Growing up, I was labeled a “bright” kid by my teachers and family. But I always had one big problem: If I didn’t understand something I would get really frustrated. As in, suppress the urge to go outside and break a two by four in half frustrated. Most classwork came so easily to me that I was not very prepared for the times when I didn’t fully comprehend something right away.
I haven’t felt that way very much since leaving school for the working world, but CIDR notation is making me feel that way again for the first time in a long time. CIDR notation is basically a way of describing IP ranges and also figuring out their broadcast and subnet masks. I’ve spent a few hours today trying to figure this out and all I’ve accomplished so far is a battle to keep myself from going outside to find that old friend the two by four.
In case you’re wondering, no, I’ve never actually broken a two by four in half out of frustration. It sure SOUNDS like a fun way to work it out though.
Here’s my real problem: The best way I can wrap my head around something is to know WHY it exists in the first place. What is it there for? What is the purpose? I understand how IP addresses work in the basic sense, which is why the complicated CIDR setup seems completely pointless to me. All IPs, unless you’re inside a network using NAT, are unique. So it really seems to me like someone created this entire system as a lazy way of distributing IP ranges. How hard is it to say, for example, 220.127.116.11 – 18.104.22.168? Why does there need to be this huge complex system?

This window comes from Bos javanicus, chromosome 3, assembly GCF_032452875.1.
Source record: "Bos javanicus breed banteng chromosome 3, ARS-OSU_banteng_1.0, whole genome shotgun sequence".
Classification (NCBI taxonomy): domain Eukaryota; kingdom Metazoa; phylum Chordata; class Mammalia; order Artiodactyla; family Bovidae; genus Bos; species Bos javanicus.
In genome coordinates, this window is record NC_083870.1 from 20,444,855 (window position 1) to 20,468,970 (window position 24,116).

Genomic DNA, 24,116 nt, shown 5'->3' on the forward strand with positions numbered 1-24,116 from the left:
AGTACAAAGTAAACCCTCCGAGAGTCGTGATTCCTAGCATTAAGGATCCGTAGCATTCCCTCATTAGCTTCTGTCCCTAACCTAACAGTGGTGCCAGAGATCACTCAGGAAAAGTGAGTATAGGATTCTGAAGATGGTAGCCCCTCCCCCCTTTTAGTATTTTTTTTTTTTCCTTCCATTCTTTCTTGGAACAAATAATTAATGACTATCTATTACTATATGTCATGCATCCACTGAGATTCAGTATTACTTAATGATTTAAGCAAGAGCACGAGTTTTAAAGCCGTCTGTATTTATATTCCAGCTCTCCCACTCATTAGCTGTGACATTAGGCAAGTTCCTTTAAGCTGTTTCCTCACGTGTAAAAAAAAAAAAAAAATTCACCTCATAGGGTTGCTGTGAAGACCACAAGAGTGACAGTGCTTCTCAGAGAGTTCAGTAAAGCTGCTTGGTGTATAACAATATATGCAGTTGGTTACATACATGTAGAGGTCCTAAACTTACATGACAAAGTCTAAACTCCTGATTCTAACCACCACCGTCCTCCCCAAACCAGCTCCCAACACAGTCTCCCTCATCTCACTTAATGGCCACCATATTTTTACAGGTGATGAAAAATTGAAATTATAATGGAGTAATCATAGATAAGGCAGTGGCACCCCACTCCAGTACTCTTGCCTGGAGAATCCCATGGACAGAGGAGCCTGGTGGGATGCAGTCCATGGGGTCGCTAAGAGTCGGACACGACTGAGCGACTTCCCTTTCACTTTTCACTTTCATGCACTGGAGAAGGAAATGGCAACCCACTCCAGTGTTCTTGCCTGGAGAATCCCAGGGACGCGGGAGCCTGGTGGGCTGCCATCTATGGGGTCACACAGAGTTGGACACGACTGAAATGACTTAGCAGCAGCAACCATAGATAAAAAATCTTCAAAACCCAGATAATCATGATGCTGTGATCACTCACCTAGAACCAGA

All I’m getting so far is “it works this way because this other part means or does such and such” but what I need to know is WHY it’s necessary for that “such and such” to be happening in the first place.
Considering DNS is supposed to have roots in math, statements like this one drive me crazy:
indicating prefix length with a suffix
It’s either a prefix or a suffix, not both. This reminds me of my psychology classes where they tried to describe behavioral tendencies using mathematic formulas, and when I asked the professor about solving such a formula I was basically told you couldn’t.
Update: Many, many thanks to Mike Neir for giving me an explanation that, while it doesn’t make me feel like an expert, has at least answered my initial “big picture” questions and has set me on the path to really understanding it. Thanks Mike, you rule.